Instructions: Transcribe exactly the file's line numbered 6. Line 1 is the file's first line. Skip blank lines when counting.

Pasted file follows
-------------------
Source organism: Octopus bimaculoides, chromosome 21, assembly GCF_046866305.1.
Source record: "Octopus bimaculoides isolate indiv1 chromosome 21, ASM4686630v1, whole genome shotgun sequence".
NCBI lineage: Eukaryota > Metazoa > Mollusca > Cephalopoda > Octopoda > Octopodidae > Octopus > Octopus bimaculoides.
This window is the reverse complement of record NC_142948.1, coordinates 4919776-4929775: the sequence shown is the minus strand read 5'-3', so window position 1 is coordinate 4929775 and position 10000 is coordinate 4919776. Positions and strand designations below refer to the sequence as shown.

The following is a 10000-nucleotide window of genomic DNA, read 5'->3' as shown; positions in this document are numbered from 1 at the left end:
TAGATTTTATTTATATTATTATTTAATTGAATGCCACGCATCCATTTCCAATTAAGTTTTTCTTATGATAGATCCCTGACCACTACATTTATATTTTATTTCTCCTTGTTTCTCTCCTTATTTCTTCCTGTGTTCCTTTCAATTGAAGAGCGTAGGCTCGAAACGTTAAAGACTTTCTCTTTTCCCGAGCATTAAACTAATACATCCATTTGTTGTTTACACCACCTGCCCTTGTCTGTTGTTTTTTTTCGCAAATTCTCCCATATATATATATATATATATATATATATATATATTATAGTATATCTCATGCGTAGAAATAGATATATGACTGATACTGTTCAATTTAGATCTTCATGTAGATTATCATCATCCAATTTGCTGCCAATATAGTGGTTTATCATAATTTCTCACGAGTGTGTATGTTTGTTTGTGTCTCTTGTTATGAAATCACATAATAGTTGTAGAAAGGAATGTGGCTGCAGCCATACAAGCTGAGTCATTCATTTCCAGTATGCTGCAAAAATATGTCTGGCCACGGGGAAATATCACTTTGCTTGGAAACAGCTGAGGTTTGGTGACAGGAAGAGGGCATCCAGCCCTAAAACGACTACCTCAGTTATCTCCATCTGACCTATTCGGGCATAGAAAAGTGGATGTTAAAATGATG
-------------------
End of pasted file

TAGATTTTATTTATATTATTATTTAATTGAATGCCACGCATCCATTTCCAATTAAGTTTTTCTTATGATAGATCCCTGACCACTACATTTATATTTTATTTCTCCTTGTTTCTCTCCTTATTTCTTCCTGTGTTCCTTTCAATTGAAGAGCGTAGGCTCGAAACGTTAAAGACTTTCTCTTTTCCCGAGCATTAAACTAATACATCCATTTGTTGTTTACACCACCTGCCCTTGTCTGTTGTTTTTTTTCGCAAATTCTCCCATATATATATATATATATATATATATATATATATTATAGTATATCTCATGCGTAGAAATAGATATATGACTGATACTGTTCAATTTAGATCTTCATGTAGATTATCATCATCCAATTTGCTGCCAATATAGTGGTTTATCATAATTTCTCACGAGTGTGTATGTTTGTTTGTGTCTCTTGTTATGAAATCACATAATAGTTGTAGAAAGGAATGTGGCTGCAGCCATACAAGCTGAGTCATTCATTTCCAGTATGCTGCAAAAATATGTCTGGCCACGGGGAAATATCACTTTGCTTGGAAACAGCTGAGGTTTGGTGACAGGAAGAGGGCATCCAGCCCTAAAACGACTACCTCAGTTATCTCCATCTGACCTATTCGGGCATAGAAAAGTGGATGTTAAAATGATG